Pixalate is pleased to announce that it has earned MRC accreditation for multiple Connected TV/OTT and Server-Side Ad Insertion (SSAI) measurement metrics. To learn how it impacts Connected TV/OTT advertisers, join our short webinar on Thursday, May 7, 2020 at 1pm EST.
Pixalate’s achievement of MRC accreditation for Server-Side Ad Insertion (SSAI) measurement metrics seeks to drive greater transparency in OTT/CTV channels
PALO ALTO, Calif., April 27, 2020 — Pixalate, a global ad fraud intelligence and marketing compliance platform, today announced it has earned accreditations for multiple metrics from the Media Rating Council (MRC) across over-the-top (OTT)/Connected TV (CTV) environments, including server-side-ad-insertion (SSAI) measurement metrics.
Pixalate considers server-side-ad-insertion to be one of the largest risk factors to OTT/CTV advertising, threatening millions in ad spend each year. Pixalate’s accreditation for SSAI measurement metrics spans desktop, mobile web, mobile app, and OTT/CTV environments.
Pixalate now maintains MRC accreditation both for video and display advertising SIVT detection and filtration for OTT/CTV. Here are Pixalate’s current OTT/CTV MRC accreditations:
Pixalate now holds MRC accreditation for SIVT detection and filtration across the spectrum of digital advertising environments and creative types, including desktop, mobile, and Connected TV/OTT devices.
Pixalate has earned MRC accreditation across the following SSAI measurement metrics as recorded across digital advertising channels (desktop, mobile web, mobile app, and OTT/CTV environments):
“Pixalate has once again been found to have met MRC’s rigorous requirements for accreditation,” said George W. Ivie, Executive Director and CEO of the MRC. “This time, the scope of its newly accredited measurements includes not only additional OTT metrics, but also a range of display and video Tracked Ads metrics for SSAI traffic. The latter of these, in particular, stands as clear evidence of Pixalate’s position at the forefront of this fast-growing and challenging area of digital measurement.”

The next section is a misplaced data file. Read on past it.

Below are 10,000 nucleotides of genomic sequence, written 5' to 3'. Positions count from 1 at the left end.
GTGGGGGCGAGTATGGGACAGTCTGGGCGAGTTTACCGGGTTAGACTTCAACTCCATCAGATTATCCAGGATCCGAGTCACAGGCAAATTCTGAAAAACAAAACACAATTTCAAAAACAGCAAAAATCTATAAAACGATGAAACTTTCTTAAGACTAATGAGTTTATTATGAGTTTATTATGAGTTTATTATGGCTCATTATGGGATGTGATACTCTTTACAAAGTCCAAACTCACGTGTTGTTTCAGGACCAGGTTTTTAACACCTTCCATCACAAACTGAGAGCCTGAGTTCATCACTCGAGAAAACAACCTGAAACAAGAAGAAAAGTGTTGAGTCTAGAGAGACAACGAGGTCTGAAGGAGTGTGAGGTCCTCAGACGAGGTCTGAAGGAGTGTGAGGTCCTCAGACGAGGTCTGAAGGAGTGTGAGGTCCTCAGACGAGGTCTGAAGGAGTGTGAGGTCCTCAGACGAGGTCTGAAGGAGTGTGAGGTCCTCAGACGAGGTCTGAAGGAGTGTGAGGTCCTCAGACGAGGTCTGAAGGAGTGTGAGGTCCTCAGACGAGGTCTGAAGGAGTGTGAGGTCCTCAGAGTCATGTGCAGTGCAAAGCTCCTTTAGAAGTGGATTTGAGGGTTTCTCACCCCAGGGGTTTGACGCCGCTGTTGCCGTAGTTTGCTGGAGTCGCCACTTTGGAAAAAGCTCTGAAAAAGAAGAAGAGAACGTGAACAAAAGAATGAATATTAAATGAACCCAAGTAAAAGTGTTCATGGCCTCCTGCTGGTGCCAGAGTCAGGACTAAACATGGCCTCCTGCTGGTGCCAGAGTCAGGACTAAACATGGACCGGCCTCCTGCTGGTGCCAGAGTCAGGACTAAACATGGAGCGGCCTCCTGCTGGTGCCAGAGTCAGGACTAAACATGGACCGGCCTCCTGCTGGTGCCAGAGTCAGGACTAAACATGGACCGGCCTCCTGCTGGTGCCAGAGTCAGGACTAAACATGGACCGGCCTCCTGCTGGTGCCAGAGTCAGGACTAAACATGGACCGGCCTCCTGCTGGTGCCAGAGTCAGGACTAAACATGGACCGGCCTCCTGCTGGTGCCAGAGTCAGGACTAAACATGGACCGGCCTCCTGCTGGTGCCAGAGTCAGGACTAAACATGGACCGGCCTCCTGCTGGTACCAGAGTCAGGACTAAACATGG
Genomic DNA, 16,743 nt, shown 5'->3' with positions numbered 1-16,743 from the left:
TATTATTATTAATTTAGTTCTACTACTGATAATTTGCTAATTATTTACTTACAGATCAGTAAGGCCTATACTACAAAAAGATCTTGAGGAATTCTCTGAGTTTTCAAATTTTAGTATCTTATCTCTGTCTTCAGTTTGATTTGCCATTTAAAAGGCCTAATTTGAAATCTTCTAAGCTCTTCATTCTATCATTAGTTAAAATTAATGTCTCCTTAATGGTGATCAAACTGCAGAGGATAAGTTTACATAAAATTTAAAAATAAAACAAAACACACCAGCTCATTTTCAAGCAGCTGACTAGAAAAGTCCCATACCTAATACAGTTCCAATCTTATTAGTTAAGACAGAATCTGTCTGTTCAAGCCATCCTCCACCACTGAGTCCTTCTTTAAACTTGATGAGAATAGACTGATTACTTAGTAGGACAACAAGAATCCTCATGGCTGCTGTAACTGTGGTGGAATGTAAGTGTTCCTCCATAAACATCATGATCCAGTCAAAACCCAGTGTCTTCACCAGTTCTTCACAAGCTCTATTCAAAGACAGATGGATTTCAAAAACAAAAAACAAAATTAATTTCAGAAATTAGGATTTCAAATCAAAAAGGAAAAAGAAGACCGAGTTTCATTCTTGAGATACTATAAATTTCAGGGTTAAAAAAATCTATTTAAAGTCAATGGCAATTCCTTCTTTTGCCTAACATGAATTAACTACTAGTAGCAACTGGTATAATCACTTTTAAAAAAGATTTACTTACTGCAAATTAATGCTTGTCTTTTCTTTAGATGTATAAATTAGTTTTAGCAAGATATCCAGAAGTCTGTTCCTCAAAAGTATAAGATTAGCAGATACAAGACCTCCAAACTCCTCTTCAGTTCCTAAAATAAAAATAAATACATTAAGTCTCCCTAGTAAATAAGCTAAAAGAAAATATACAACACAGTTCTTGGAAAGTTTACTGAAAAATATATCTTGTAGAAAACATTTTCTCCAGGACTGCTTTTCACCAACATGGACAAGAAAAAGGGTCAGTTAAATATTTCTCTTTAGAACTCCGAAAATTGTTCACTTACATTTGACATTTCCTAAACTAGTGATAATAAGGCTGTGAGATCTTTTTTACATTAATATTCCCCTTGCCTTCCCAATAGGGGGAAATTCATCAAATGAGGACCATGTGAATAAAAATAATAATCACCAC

"Pixalate is excited to continue innovating in OTT measurement and invalid traffic prevention to protect buyers and sellers from attacks in this critical ecosystem," said Jalal Nasir, CEO of Pixalate. "We are proud to earn additional MRC accreditations to meet the rising requirements set by brands and platforms concerned about protecting their reputation from ad fraud and other threats."
Pixalate is a global ad fraud intelligence and marketing compliance platform that works with brands and platforms to prevent invalid traffic and improve ad inventory quality. We offer the only system of coordinated solutions across display, app, video, and OTT/CTV for better detection and elimination of ad fraud. Pixalate is an MRC-accredited service for the detection and filtration of sophisticated invalid traffic (SIVT) across desktop, mobile web, mobile in-app, and OTT/CTV advertising. www.pixalate.com
Disclaimer: The content of this blog reflects Pixalate’s opinions with respect to the factors that Pixalate believes can be useful to the digital media industry. Any proprietary data shared is grounded in Pixalate’s proprietary technology and analytics, which Pixalate is continuously evaluating and updating. Any references to outside sources should not be construed as endorsements. Pixalate’s opinions are just that - opinion, not facts or guarantees.
Per the MRC, “'Fraud' is not intended to represent fraud as defined in various laws, statutes and ordinances or as conventionally used in U.S. Court or other legal proceedings, but rather a custom definition strictly for advertising measurement purposes. Also per the MRC, “‘Invalid Traffic’ is defined generally as traffic that does not meet certain ad serving quality or completeness criteria, or otherwise does not represent legitimate ad traffic that should be included in measurement counts. Among the reasons why ad traffic may be deemed invalid is it is a result of non-human traffic (spiders, bots, etc.), or activity designed to produce fraudulent traffic.”